The Malaysian island of Borneo is best known for its population of orang-utans and people travel from all over the world to see these stunning and gentle primates in their natural habitat every year.

However, if you thought that this kind of wildlife encounter was the only reason to travel to Borneo, you need to think again, as this charming island is definitely not a one-trick pony. The orang-utans are, understandably, a highlight, but there is a lot more to discover.

We’ve selected a few examples of the varied things you can see and do during a holiday in Borneo to give you some inspiration.

Kinabalu Park

Borneo Sunset. Image: Thinkstock.Kinabalu Park has the distinction of being Malaysia’s first UNESCO World Heritage Site and is also a centre of plant diversity for South-East Asia, with more than 5,000 species of vascular plants found within its borders.

The reserve has been formed around the imposing Mount Kinabalu, a 4,095 m-high mountain that is one of the tallest in the region. It’s possible to climb the peak and, indeed, many travellers do so every year.

There is also a Via Ferrata – or iron road – within Kinabalu Park. This is a type of climbing route, whereby a steel cable is run along the rockface and attached at regular intervals, while rungs are typically mounted in the rock too. The Via Ferrata here is on Mount Torq and, at heights of between 3,200 m and 3,800 m, is the highest of its kind in the world.

Of course, there are lots of less-strenuous routes to follow in the reserve and going on guided walks will give you the opportunity to see incredible flora and fauna, such as leopard cats, Malayan weasels, Kinabalu squirrels, blue-banded kingfishers, Muller’s Bornean gibbons and the giant rafflesia plants, among many other fascinating species.

Batu Tulug

Batu Tulug is a fascinating site in the Sandakan division of the island. This is a series of three limestone caves, which are located in a cliff that stands some 39 m high. There is one cave at the bottom of the cliff, on a level with the forest floor, and two others that are higher up in the rock.

Aside from the remarkable natural structures themselves, what makes this a unique spot to visit are the dozens of carved wooden coffins that are stored here. These are thought to be between 200 and 250 years old and each has been designed to resemble an animal. It’s been a museum since 1996 and there’s a visitor centre where you can learn more about the caves and the artefacts that have been found here.

Kelambu Beach

Kelambu Beach. Image Thinkstock.

Kelambu Beach is located near Kutung and it’s a fantastic example of Borneo’s stunning coastline. Powder-soft white sand lines the shore, with deep azure waters lapping the beach. Aside from sunbathing in this wonderfully picturesque spot, you can also go snorkelling.

The waters in this part of the world are teeming with life and you’ll discover a colourful environment of corals, darting fish and plenty more if you swim around the reefs that fringe Borneo.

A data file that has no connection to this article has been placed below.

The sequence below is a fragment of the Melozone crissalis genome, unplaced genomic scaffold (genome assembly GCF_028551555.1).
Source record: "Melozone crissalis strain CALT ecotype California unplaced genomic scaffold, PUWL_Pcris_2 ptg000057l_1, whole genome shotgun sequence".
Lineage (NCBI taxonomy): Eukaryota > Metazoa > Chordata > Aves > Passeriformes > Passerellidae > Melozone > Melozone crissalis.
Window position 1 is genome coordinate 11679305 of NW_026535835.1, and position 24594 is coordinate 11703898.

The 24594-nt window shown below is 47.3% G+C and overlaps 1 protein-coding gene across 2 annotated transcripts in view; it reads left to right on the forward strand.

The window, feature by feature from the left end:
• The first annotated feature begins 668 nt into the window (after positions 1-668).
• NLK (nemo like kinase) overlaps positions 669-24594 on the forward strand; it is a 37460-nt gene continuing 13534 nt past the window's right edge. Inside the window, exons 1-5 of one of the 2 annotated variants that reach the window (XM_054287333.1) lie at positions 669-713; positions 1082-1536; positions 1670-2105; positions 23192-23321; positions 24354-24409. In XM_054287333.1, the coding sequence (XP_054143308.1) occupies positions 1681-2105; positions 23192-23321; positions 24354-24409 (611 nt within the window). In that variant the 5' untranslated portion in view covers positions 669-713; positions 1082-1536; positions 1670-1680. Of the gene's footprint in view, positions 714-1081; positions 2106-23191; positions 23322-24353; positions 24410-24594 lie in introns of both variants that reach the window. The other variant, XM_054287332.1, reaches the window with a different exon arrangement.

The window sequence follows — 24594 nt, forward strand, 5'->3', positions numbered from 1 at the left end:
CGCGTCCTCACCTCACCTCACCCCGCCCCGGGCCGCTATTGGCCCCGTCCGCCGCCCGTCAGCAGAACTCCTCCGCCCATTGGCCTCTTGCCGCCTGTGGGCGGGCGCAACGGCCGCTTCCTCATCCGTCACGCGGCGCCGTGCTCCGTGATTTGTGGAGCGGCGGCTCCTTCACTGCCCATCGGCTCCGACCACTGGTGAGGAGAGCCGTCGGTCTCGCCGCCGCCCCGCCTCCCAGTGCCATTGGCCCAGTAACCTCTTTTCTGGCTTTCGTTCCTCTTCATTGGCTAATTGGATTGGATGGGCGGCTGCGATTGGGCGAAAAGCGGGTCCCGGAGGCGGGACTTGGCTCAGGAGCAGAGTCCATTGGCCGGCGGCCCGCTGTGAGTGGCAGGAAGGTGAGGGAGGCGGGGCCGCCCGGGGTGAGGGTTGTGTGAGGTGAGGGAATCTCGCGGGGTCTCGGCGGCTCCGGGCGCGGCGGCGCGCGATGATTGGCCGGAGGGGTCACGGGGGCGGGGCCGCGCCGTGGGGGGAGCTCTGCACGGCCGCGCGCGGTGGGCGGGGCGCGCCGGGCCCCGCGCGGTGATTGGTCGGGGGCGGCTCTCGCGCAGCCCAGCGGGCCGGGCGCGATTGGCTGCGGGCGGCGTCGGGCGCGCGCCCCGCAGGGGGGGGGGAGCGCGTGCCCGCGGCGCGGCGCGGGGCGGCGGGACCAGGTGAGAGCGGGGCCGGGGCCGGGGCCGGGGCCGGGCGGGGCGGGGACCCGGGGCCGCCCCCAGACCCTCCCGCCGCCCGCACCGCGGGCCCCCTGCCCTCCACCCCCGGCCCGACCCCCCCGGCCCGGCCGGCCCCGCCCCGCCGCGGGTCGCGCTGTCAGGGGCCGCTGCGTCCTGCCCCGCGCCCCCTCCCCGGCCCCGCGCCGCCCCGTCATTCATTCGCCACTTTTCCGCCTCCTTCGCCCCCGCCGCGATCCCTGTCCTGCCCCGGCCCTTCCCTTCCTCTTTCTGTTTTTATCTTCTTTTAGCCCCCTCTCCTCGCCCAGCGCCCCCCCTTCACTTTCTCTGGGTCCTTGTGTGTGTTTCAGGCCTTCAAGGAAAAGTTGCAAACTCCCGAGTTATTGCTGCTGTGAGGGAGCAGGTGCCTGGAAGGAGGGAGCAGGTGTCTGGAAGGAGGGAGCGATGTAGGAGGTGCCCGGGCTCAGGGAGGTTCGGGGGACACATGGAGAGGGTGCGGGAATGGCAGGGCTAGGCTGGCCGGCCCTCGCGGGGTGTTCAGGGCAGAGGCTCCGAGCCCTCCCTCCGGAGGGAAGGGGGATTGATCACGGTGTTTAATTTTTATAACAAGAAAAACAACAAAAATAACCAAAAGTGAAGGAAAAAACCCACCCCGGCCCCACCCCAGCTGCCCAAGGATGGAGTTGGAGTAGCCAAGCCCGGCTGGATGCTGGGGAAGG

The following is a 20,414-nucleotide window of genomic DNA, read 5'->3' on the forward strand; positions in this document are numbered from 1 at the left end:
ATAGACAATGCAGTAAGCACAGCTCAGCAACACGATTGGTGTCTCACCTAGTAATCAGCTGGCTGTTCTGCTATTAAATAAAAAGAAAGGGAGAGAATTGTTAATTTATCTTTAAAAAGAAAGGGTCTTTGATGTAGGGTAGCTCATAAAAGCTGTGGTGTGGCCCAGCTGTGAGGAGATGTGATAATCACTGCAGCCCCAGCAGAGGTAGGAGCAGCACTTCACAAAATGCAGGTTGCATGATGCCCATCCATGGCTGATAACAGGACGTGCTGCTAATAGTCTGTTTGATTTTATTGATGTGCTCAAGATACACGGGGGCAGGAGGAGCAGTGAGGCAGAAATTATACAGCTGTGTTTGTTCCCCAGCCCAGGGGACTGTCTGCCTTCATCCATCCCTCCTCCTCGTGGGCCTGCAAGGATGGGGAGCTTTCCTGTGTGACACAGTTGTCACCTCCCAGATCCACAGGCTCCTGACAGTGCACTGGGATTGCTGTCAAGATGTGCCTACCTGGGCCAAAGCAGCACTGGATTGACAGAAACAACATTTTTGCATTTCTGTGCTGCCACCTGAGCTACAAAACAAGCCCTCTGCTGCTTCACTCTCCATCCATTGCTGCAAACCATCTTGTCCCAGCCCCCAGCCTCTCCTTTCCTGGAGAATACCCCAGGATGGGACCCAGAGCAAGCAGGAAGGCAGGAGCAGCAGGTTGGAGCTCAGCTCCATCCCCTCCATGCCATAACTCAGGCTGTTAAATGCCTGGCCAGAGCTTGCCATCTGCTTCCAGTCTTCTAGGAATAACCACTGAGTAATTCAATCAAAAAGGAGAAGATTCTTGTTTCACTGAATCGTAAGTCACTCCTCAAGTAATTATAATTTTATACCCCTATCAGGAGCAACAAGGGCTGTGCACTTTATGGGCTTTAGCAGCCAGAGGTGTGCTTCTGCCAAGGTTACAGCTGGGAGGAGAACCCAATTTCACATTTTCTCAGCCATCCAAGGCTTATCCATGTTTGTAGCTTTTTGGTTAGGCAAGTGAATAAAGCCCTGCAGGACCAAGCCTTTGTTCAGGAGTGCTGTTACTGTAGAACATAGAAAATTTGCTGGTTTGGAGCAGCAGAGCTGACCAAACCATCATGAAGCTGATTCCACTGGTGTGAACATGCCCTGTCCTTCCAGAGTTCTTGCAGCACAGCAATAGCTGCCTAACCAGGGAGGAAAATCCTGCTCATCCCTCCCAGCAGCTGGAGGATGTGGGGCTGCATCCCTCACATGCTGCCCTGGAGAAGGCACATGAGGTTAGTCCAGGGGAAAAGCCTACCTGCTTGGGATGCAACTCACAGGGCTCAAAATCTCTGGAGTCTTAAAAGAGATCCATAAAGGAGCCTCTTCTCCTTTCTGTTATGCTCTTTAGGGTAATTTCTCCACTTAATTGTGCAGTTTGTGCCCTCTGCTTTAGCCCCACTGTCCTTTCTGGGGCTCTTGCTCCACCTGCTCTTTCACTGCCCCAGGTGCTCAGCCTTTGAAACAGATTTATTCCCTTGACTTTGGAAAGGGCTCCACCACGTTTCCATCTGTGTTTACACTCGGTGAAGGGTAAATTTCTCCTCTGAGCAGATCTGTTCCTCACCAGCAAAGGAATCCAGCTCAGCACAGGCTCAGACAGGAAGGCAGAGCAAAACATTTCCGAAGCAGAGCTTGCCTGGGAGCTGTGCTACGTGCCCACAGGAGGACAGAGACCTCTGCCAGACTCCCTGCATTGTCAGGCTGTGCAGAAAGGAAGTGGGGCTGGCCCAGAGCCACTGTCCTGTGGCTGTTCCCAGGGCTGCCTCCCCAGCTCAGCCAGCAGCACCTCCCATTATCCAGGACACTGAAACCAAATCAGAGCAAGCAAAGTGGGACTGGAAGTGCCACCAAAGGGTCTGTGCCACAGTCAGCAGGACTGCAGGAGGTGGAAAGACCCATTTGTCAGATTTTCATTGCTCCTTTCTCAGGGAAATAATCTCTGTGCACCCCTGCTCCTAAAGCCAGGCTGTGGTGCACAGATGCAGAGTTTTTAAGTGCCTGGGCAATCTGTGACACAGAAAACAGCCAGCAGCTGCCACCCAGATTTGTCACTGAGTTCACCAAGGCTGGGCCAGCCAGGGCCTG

Kuching. Image: Thinkstock.

As one of Borneo’s most exciting cities, a visit to Kuching will show you a very different aspect of life in this part of Malaysia, and one you may not have expected to find here. It has a very multicultural feel, having been influenced by the Chinese, the British and, of course, the Malaysians.

There are dragon-bedecked Chinese temples, ornate mosques, colonial palaces and modern developments full of shops, bars and restaurants. You can also visit a host of fascinating museums while you’re in Kuching, including the Ethnology Museum, which covers Sarawak’s interesting heritage, the Chinese History Museum, which provides an insight into the city’s links with the Chinese community, and the rather bizarre Cat Museum, which is full of a variety of cat memorabilia.

Walking around the city’s streets and admiring its varied and beautiful architecture is a treat in itself – you’ll stumble across all kinds of gems as you explore.

Linangkit Cultural Village

The Sabah state in Borneo is home to 32 different ethnic groups, and if you visit the Linangkit Cultural Village you can learn more about just one of these – the Lotud people. They have some fascinating traditions and are happy to open up their village to visitors, allowing you to gain an insight into an incredible community.

A trip to the Linangkit Cultural Village will usually involve trying on authentic costumes, watching the locals making handicrafts, learning about traditional fishing techniques, having a cookery demonstration, going on a river cruise and even taking a firefly-watching excursion. It’s a fantastic day out and allows you to appreciate yet another side of this incredible island.

Dave Felton Senior Travel Consultant

Dave has worked here at eShores since the start of 2010, he's one of the most senior members of the team whos happy to help out anyone at any time. Dave has a wealth of experience, having spent most of his career working in the travel industry, Dave knows everything there is to know about most destinations. His specialist areas are The Far East, Australia and Europe. Dave loves to travel with his girlfriend, at every opportunity you will see him in a different city, taking in the sights and experiencing the culture, and enjoying a cold pint of beer! Whilst keeping his eye on the Football results!